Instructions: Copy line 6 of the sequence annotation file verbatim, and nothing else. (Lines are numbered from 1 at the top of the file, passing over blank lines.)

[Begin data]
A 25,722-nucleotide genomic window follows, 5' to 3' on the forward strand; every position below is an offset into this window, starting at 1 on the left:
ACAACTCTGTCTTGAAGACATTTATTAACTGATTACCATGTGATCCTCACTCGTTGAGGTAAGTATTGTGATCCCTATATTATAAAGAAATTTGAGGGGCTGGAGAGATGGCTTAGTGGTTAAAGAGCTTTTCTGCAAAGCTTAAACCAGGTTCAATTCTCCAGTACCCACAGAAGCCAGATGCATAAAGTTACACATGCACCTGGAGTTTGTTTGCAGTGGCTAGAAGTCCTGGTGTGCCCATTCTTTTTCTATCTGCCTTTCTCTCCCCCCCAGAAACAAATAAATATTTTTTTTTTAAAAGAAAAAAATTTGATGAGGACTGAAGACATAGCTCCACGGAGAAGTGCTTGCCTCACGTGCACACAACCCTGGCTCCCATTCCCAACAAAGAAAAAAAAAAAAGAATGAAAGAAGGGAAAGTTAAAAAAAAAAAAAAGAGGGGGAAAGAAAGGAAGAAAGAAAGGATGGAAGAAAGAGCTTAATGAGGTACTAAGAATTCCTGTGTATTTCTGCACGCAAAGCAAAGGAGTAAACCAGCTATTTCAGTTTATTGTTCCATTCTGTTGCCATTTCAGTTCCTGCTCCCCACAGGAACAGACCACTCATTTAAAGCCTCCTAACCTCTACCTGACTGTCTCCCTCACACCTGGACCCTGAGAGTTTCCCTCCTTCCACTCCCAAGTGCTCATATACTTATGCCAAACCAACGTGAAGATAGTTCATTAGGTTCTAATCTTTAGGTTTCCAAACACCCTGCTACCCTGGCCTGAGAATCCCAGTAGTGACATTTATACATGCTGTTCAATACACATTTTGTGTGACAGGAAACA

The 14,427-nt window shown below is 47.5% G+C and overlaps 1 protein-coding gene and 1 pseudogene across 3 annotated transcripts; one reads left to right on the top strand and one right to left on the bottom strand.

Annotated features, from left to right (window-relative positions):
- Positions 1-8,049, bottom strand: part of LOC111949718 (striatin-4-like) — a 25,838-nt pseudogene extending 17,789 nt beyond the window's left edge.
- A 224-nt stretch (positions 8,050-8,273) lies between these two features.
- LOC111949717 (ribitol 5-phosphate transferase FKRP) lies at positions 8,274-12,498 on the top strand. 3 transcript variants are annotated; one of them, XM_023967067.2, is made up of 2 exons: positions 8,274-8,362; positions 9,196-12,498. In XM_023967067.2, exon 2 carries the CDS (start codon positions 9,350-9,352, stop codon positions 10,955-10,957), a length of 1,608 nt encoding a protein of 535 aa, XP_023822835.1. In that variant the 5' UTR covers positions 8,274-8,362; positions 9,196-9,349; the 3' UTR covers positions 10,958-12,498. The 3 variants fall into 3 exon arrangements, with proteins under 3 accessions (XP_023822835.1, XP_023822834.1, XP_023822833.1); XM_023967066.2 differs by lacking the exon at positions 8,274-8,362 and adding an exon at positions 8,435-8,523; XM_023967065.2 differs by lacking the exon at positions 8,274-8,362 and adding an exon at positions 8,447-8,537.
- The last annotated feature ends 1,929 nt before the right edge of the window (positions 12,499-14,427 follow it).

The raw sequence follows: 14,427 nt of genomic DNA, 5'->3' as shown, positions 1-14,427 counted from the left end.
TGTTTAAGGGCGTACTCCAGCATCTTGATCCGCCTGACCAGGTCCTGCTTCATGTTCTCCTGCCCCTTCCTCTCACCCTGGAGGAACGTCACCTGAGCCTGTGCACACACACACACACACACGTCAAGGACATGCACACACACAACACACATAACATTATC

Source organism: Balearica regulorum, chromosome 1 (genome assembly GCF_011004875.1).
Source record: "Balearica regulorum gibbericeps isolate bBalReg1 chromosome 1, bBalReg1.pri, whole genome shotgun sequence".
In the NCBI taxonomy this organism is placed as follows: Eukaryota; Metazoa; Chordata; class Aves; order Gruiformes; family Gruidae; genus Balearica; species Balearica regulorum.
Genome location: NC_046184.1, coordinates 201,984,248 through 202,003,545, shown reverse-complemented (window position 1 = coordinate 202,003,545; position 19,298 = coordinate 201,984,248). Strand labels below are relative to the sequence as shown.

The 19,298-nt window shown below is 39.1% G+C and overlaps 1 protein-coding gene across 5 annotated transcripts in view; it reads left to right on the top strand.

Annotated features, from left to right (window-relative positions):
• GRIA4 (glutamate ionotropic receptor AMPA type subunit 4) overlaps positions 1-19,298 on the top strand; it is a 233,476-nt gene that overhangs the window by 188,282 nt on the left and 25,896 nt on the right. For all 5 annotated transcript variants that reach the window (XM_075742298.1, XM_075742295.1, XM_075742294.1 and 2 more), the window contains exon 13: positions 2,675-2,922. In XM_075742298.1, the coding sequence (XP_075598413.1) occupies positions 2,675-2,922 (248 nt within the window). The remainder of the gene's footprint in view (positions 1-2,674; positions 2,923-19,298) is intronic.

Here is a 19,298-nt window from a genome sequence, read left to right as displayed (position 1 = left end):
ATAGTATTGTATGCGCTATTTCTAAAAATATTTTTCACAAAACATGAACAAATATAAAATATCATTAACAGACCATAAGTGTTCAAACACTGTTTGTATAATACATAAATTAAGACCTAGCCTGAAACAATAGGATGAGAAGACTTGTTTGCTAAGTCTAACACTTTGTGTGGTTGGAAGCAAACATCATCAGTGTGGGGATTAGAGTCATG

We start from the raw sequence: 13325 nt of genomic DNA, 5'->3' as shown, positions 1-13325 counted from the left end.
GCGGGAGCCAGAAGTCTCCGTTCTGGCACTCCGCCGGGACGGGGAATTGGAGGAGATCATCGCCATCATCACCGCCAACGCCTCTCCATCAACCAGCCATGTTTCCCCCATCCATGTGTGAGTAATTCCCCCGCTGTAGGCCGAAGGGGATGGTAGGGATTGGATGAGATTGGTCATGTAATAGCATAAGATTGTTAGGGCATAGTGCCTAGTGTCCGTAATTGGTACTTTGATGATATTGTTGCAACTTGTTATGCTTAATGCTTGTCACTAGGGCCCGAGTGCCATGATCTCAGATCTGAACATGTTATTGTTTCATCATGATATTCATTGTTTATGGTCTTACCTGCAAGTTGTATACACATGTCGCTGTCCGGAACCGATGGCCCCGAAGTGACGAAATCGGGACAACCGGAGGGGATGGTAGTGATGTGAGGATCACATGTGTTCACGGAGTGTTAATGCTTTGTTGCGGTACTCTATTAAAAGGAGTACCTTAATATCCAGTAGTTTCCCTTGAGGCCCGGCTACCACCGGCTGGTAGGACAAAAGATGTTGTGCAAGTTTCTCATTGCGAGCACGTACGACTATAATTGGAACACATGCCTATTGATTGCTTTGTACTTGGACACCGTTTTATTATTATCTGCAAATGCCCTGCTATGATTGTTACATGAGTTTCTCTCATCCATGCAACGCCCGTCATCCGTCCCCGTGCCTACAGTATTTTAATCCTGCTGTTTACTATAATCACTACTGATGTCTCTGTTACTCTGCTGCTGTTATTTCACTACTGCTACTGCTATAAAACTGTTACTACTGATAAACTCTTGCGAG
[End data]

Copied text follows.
- A 224-nt stretch (positions 8,050-8,273) lies between these two features.